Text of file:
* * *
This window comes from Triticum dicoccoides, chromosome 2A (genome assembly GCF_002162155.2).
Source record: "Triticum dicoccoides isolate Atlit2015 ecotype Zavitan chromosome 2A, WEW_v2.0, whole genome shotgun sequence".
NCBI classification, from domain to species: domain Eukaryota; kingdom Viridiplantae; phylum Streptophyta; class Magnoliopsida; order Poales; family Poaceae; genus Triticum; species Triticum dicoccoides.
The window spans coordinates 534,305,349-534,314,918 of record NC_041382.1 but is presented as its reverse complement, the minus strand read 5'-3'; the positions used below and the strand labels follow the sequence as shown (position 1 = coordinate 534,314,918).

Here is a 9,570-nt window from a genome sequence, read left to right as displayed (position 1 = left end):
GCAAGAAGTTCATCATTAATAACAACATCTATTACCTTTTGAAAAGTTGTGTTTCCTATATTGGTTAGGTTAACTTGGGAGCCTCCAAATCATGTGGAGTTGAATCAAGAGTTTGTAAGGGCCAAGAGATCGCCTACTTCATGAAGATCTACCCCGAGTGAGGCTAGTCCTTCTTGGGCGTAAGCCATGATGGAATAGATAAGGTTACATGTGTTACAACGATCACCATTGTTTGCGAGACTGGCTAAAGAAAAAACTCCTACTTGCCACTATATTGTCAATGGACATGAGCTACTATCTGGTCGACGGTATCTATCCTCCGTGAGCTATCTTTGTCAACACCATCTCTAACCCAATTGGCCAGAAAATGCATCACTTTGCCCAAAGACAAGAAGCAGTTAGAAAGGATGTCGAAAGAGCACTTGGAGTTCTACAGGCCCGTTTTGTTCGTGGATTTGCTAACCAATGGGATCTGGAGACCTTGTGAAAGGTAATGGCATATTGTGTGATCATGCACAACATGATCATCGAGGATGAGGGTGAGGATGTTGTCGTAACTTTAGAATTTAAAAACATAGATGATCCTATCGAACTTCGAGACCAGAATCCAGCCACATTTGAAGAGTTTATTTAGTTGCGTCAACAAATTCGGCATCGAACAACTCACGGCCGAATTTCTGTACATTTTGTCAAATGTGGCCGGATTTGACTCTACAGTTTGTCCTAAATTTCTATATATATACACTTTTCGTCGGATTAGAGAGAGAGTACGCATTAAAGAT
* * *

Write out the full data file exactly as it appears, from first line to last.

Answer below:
This window comes from Triticum dicoccoides, chromosome 2A (genome assembly GCF_002162155.2).
Source record: "Triticum dicoccoides isolate Atlit2015 ecotype Zavitan chromosome 2A, WEW_v2.0, whole genome shotgun sequence".
NCBI classification, from domain to species: domain Eukaryota; kingdom Viridiplantae; phylum Streptophyta; class Magnoliopsida; order Poales; family Poaceae; genus Triticum; species Triticum dicoccoides.
The window spans coordinates 534,305,349-534,314,918 of record NC_041382.1 but is presented as its reverse complement, the minus strand read 5'-3'; the positions used below and the strand labels follow the sequence as shown (position 1 = coordinate 534,314,918).

Here is a 9,570-nt window from a genome sequence, read left to right as displayed (position 1 = left end):
GCAAGAAGTTCATCATTAATAACAACATCTATTACCTTTTGAAAAGTTGTGTTTCCTATATTGGTTAGGTTAACTTGGGAGCCTCCAAATCATGTGGAGTTGAATCAAGAGTTTGTAAGGGCCAAGAGATCGCCTACTTCATGAAGATCTACCCCGAGTGAGGCTAGTCCTTCTTGGGCGTAAGCCATGATGGAATAGATAAGGTTACATGTGTTACAACGATCACCATTGTTTGCGAGACTGGCTAAAGAAAAAACTCCTACTTGCCACTATATTGTCAATGGACATGAGCTACTATCTGGTCGACGGTATCTATCCTCCGTGAGCTATCTTTGTCAACACCATCTCTAACCCAATTGGCCAGAAAATGCATCACTTTGCCCAAAGACAAGAAGCAGTTAGAAAGGATGTCGAAAGAGCACTTGGAGTTCTACAGGCCCGTTTTGTTCGTGGATTTGCTAACCAATGGGATCTGGAGACCTTGTGAAAGGTAATGGCATATTGTGTGATCATGCACAACATGATCATCGAGGATGAGGGTGAGGATGTTGTCGTAACTTTAGAATTTAAAAACATAGATGATCCTATCGAACTTCGAGACCAGAATCCAGCCACATTTGAAGAGTTTATTTAGTTGCGTCAACAAATTCGGCATCGAACAACTCACGGCCGAATTTCTGTACATTTTGTCAAATGTGGCCGGATTTGACTCTACAGTTTGTCCTAAATTTCTATATATATACACTTTTCGTCGGATTAGAGAGAGAGTACGCATTAAAGAT